With the Legacy Out Loud curriculum . . . I learned how to cross who I innately am, my strengths and passions, with what the world really needs. That intersection gave me specific purpose and allowed me to live with direction and intention... With reverse engineering, I have become fearless to dream and ready to tackle all of my goals.
— Radiance Campbell, Legacy Out Loud '17
Over the last year, I have been a part of Legacy Out Load. My group of girls was the very first Legacy Out Loud cohort. I can truly say that being a part of Legacy has given me the opportunity to connect with amazing women in entrepreneurship. These women include my current mentor and other female founders who are out there conquering the world. I have built a special bond with my mentor because we were both teen moms turned entrepreneurs. She motivates me, encourages me and is there for me when a little extra push. Having her as a role model in my life and being supported by Legacy is a constant reminder that I can be anyone and do anything I wish to do with my life!
— Georgie-Ann Getton, Legacy Out Loud '16
Last week I was given the opportunity to spend 2 days with young college women pursuing entrepreneurship at the United Nations Women’s Entrepreneurship Day. It was an incredible experience that had multiple panels taking place from 9am-5pm... All of these women came from different backgrounds and places around the world. What was most interesting to me about this panel was the conversation that contradicted so much of what I’ve learned about feminism. Feminists I know all talk about how disempowered they are as women. They also tell young women that they will have many obstacles to face as a women pursuing their own business. At the end of the day, the underlying factor that so many of these young women overlooking entrepreneurship have to overcome first is their lack of confidence for facing obstacles that women have very prominently made them recognize.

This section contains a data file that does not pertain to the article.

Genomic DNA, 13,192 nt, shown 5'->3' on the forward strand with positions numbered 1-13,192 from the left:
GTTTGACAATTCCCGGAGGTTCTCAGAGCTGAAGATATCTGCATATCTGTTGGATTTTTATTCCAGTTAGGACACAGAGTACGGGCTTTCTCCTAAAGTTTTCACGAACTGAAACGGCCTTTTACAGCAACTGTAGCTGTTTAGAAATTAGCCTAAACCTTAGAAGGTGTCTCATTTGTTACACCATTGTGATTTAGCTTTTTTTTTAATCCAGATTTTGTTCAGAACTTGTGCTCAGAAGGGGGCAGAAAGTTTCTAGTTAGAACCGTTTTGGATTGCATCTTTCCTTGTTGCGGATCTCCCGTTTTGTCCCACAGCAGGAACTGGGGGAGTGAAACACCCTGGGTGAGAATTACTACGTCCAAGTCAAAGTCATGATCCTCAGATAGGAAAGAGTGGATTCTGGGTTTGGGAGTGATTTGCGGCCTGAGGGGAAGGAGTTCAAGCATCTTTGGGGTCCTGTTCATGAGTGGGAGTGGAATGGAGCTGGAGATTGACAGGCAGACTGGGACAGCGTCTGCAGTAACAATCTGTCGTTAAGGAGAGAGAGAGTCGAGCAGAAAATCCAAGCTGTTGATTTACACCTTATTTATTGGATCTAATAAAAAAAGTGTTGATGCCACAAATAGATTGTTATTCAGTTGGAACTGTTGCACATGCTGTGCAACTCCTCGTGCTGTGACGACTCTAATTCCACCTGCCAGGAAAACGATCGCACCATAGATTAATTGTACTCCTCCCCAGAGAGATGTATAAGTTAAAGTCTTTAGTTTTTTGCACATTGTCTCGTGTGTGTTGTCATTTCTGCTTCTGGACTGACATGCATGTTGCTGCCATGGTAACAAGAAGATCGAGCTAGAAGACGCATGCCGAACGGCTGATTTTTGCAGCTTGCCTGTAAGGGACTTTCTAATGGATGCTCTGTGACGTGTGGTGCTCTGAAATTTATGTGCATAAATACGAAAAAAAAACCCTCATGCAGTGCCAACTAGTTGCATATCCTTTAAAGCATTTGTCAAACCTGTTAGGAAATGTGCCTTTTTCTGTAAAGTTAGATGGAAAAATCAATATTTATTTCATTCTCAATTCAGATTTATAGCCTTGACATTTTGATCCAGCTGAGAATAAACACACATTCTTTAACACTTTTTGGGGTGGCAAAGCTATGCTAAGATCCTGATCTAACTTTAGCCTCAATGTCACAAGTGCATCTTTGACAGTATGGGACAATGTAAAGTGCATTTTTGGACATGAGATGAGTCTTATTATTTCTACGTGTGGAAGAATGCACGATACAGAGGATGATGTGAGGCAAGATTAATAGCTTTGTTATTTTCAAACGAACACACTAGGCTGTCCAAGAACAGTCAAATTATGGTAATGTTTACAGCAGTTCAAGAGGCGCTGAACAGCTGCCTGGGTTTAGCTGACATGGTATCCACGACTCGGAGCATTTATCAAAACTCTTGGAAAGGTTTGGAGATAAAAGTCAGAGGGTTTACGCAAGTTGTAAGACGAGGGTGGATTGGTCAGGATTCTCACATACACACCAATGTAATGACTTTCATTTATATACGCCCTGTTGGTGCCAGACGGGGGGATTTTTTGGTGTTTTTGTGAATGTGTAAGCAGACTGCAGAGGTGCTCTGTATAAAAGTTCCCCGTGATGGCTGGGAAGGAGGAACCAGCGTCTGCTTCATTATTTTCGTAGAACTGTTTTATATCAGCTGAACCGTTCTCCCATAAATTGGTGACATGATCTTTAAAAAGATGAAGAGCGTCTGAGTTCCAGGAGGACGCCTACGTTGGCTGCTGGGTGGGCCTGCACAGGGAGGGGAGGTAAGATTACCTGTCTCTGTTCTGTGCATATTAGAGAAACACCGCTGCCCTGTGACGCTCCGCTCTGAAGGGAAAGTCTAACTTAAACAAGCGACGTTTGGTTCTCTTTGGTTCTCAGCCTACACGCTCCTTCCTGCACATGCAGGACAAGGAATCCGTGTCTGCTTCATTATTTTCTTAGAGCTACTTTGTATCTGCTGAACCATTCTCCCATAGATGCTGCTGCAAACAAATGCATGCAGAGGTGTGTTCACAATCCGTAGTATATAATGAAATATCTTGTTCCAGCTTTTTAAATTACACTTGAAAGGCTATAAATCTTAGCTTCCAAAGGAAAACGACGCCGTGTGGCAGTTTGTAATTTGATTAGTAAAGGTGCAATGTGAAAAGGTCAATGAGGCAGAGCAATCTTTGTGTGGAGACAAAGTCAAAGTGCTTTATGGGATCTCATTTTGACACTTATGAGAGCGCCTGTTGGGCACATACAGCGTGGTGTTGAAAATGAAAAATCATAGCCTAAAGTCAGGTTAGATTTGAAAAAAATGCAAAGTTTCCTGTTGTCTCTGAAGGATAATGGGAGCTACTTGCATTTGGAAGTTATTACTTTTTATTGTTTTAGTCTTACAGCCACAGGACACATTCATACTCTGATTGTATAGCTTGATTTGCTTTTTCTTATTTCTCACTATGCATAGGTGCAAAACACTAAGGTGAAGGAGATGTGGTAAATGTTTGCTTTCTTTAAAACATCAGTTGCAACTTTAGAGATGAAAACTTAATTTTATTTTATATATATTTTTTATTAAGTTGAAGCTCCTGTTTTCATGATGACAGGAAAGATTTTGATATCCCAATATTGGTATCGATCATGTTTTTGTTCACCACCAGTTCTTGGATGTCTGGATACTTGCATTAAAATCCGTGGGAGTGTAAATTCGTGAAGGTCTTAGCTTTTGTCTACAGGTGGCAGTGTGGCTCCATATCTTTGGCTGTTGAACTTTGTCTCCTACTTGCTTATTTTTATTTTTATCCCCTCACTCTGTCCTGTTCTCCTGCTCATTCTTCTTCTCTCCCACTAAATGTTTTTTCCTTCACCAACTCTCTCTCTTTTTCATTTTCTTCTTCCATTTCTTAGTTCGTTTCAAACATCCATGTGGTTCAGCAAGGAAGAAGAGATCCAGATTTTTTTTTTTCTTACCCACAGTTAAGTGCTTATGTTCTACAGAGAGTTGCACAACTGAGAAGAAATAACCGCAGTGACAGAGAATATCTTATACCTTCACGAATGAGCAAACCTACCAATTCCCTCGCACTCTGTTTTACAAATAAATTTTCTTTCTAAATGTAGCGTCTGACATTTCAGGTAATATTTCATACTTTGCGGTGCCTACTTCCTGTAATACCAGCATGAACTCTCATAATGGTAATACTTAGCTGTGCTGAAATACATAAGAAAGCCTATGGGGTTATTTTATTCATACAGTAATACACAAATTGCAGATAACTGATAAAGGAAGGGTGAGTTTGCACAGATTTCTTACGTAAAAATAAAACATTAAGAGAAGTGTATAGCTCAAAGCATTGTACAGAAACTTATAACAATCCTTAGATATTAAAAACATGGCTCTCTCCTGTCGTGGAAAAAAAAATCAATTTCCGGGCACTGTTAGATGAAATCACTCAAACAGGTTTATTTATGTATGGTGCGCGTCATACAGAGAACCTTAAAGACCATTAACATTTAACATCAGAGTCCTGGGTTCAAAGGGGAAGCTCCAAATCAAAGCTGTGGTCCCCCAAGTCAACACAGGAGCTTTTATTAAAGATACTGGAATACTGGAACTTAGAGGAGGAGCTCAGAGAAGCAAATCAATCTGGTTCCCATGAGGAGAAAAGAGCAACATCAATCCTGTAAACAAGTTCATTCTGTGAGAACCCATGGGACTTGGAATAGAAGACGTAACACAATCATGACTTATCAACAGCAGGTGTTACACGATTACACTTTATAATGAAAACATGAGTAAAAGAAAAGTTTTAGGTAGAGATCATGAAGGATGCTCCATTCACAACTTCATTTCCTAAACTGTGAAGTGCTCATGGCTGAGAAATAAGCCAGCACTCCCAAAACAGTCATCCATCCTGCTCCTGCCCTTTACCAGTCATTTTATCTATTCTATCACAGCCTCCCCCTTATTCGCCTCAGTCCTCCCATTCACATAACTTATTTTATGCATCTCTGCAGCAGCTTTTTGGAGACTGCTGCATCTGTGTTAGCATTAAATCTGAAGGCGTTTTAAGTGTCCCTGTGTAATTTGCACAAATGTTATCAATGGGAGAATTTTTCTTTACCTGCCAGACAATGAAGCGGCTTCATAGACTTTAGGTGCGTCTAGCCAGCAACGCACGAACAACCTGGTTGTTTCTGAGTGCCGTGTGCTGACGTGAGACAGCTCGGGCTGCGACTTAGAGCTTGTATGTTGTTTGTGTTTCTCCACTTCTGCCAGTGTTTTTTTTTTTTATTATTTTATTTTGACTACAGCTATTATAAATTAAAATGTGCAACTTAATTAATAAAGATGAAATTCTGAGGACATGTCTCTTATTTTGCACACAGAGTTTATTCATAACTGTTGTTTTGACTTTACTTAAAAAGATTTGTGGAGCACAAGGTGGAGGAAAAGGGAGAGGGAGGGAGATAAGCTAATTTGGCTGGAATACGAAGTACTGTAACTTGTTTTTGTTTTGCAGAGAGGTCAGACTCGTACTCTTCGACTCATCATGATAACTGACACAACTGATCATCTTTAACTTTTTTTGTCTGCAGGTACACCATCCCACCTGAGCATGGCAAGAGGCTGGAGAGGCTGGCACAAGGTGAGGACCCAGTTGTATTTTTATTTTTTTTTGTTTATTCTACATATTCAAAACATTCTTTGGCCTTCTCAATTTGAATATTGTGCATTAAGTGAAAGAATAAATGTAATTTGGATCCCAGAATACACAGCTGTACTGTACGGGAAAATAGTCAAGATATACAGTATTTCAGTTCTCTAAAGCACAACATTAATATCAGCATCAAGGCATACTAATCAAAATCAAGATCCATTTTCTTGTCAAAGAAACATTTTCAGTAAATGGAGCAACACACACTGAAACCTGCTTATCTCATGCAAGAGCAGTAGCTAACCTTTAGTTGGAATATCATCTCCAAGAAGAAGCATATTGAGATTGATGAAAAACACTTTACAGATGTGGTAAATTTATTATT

Christine Souffrant, founder of Vendedy, made a strong statement calling out feminists who do this and challenged them to erase that mentality for themselves and the girls that surround them... If we keep telling girls that they will have such a harder time becoming successful than a man, that will deter them from being successful. The way I see it, a women can walk into a conference with 5 men present and given a new mindset, see herself as just as capable and without fear of being undermined by the males in the room. Souffrant says it is not that women do not have to work harder, it’s that we tell them they do that gives them extra fear and lack of confidence men don’t face. So what must we tell these girls?

They are capable.

They are equally strong.

They can.

When a female actually is discriminated because of gender, I am not saying that this should not be acknowledged. What I am saying is that we should not make that into a barrier by telling motivated young girls from the get-go that business is harder for you because you’re a female. The choice in language must be positive. When these girls feel more confident to go into STEAM, (Science, Technology, Engineering, Art, & MATH), diverse females in these fields will become a norm. Very relevant to this assumption, there is a tag called #Ilooklikeanengineer that shatters the image of the white male engineer.

Amazing things can happen when women are confident in their ability to be smart, to be right, to be capable.
— Madisyn Prior, Legacy Out Loud '16